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Research Spending & Results

Award Detail

Doing Business As Name:Brigham Young University
  • T.Leslie Youd
  • (801) 378-6327
  • Jamison H Steidl
  • Robert L Nigbor
Award Date:09/26/2002
Estimated Total Award Amount: $ 1,944,423
Funds Obligated to Date: $ 2,113,366
  • FY 2003=$168,943
  • FY 2002=$1,944,423
Start Date:10/01/2002
End Date:09/30/2005
Transaction Type: Cooperative Agreements
Awarding Agency Code:4900
Funding Agency Code:4900
CFDA Number:47.041
Primary Program Source:040551 NSF MAJOR RESEARCH EQUIPMENT
Award Title or Description:Permanently Instrumented Field Sites for Study of Soil-Foundation-Structure Interaction
Federal Award ID Number:0217421
DUNS ID:009094012
Parent DUNS ID:001940170
Program Officer:
  • Joy Pauschke
  • (703) 292-7024

Awardee Location

Street:A-285 ASB
Awardee Cong. District:03

Primary Place of Performance

Organization Name:Brigham Young University
Street:A-285 ASB
Cong. District:03

Abstract at Time of Award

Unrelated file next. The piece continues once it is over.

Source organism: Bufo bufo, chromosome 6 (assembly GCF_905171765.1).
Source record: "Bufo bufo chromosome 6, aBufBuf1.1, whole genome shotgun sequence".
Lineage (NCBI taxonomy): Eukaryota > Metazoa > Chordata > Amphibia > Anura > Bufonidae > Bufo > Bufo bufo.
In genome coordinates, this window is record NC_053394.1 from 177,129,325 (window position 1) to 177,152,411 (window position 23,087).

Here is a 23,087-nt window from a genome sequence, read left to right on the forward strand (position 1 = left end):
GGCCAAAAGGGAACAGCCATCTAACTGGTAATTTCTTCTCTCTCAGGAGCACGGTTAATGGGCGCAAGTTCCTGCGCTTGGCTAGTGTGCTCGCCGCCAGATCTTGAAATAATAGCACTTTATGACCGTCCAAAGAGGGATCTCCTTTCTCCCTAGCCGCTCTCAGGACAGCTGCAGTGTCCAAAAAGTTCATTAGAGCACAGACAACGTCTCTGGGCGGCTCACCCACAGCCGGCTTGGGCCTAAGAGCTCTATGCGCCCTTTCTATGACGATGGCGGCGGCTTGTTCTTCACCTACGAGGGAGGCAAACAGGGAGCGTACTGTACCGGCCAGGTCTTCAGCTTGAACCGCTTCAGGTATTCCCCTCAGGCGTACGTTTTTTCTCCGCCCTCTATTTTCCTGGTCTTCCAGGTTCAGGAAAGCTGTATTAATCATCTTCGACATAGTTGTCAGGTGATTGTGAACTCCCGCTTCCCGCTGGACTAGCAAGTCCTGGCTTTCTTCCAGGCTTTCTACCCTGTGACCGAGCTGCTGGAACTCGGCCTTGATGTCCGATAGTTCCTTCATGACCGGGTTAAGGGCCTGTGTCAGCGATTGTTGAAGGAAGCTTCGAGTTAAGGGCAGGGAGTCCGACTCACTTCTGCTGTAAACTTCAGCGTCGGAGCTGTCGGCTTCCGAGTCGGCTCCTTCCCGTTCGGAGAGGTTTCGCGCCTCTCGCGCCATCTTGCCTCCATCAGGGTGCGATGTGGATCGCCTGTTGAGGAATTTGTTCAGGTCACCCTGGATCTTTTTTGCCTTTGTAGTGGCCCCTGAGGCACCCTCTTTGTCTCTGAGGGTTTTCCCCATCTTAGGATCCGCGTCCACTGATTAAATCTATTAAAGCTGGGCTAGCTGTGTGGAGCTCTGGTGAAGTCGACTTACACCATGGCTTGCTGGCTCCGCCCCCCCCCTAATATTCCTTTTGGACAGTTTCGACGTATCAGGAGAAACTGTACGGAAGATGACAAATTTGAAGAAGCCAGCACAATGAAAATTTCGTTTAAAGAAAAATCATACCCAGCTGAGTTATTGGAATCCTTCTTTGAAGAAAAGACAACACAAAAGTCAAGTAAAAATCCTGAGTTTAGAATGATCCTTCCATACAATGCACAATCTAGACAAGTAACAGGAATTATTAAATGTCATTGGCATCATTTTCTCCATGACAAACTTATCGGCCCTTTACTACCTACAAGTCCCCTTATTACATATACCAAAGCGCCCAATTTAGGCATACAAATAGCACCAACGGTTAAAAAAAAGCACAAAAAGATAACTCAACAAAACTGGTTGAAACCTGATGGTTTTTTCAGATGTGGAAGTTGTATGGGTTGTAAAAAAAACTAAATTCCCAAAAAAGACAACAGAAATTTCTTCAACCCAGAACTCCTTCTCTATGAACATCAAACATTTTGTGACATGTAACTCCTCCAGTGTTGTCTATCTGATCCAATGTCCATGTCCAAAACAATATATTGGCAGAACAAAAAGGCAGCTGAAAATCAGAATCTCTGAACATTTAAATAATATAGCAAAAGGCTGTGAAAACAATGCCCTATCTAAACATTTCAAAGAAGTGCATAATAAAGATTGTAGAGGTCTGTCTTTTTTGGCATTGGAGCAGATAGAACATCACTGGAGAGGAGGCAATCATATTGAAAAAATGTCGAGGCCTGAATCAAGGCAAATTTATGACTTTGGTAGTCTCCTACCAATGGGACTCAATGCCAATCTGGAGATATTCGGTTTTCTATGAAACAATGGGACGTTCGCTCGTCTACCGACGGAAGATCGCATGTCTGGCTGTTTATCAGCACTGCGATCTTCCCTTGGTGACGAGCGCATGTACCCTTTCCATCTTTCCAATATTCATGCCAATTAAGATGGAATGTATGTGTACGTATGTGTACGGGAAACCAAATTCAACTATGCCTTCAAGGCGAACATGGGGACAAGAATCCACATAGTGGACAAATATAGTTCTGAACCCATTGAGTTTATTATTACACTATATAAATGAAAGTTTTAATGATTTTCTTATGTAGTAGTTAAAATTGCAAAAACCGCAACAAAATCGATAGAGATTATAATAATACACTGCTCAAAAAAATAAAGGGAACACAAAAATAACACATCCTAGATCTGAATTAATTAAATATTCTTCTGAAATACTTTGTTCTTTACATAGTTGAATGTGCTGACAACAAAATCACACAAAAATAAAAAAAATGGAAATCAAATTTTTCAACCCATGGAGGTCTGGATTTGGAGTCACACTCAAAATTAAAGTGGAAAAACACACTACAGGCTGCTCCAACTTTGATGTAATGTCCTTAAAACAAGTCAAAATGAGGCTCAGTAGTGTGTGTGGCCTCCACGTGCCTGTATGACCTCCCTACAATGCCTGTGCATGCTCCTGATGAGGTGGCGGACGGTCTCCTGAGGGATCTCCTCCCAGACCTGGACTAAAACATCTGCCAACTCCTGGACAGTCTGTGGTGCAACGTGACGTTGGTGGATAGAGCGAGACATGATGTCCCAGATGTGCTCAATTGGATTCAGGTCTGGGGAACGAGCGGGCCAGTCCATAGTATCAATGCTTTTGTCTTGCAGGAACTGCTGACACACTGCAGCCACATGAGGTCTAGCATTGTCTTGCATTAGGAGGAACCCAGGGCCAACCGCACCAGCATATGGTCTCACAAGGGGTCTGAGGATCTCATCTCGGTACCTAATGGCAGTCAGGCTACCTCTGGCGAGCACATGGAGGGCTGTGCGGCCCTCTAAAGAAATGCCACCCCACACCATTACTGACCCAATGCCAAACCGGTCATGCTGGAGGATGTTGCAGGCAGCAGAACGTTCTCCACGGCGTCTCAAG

Abstract 0217421 Youd The George E. Brown, Jr. Network for Earthquake Engineering Simulation (NEES) is a project funded under the NSF Major Research Equipment and Facilities Construction appropriation. This cooperative agreement, under NEES, establishes two permanently instrumented field sites for monitoring soil-foundation-structure interaction (SFSI), ground motion, ground deformation, and pore-water pressure responses. The field sites will be used to monitor responses generated by local and regional earthquakes and for active experiments with excitation by shakers such as those being constructed by other NEES projects at the University of California, Los Angeles (NSF NEES award CMS-0086596 and the University of Texas, Austin (NSF NEES award CMS-0086605). These two field sites are being developed by a team of investigators led by Brigham Young University (BYU), in partnership with the University of California at Santa Barbara (UCSB) and the University of Southern California (USC). The sites will be connected to the NEES network system through a high performance network. This equipment will be operational by September 30, 2004, and will be managed as a national shared-use NEES equipment site, with teleobservation and teleoperation capabilities, to provide new earthquake engineering research testing capabilities for geotechnical and SFSI testing through 2014. Shared-use access and training will be coordinated through the NEES Consortium. This award is an outcome of the peer review of proposals submitted to program solicitation NSF 01-164, "NEES Earthquake Engineering Research Equipment, Phase 2." The NEES equipment will be located as permanently instrumented field arrays at two sites in Southern California: the Garner Valley Downhole Array (GVDA) in Riverside County, east of Hemet, California, and the Salton Sea Wildlife Refuge Liquefaction Array (WLA) in Imperial County near Calipatria, California. Both sites are located adjacent to major faults and have previous histories of recording ground motions and pore-water pressures. The two sites are underlain by soft, liquefiable ground. The instrumentation at GVDA will be upgraded and enhanced for real-time data transmission. A reconfigurable, one-story structure will be constructed at that site and instrumented with sensors installed in the structure, foundation, and underlying soil. A small shaker will be permanently mounted on the roof of the building; larger shakers may be brought to the site and placed on the building or on a nearby pad to artificially excite the structure and underlying ground. Instrumentation at WLA will be upgraded and greatly expanded to allow monitoring of three-dimensional ground motion and pore-water pressure responses. Communications equipment capable of concurrent data transmission and teleobservation will allow rapid delivery of data to the NEES network and remote participation in experiments conducted at the sites. There is need to further study SFSI in real structures under seismic input, but there are always complexities in real structures that can mask understanding of SFSI phenomena. Study of ground failure is also complicated in urban or geologically complex settings. Simple, well-characterized test sites like these two are needed to increase understanding of the physics behind SFSI, ground response, and ground failure during earthquakes. This pair of NEES field sites will also provide an excellent test bed for new in-situ site characterization techniques and new sensor technologies. The field sites will have an impact on undergraduate and graduate teaching programs in earthquake engineering, geotechnical engineering, and engineering seismology by allowing students to participate in the active experiments through teleparticipation as well as on-site workshops. Data from both sites will be contributed to the NEES Data Repository and the Advanced National Seismic System (ANSS). The collected information will aid development and verification of simulation models for ground response, pore-water pressure generation, and dynamic SFSI. Improved simulation of these fundamental earthquake engineering phenomena will lead to better, safer and more economical engineering design. BYU, UCSB, and USC will integrate experimentation at these sites into their research program and curricula, provide training opportunities for outside researchers through on-site courses and web-based materials, and host visiting scholars.

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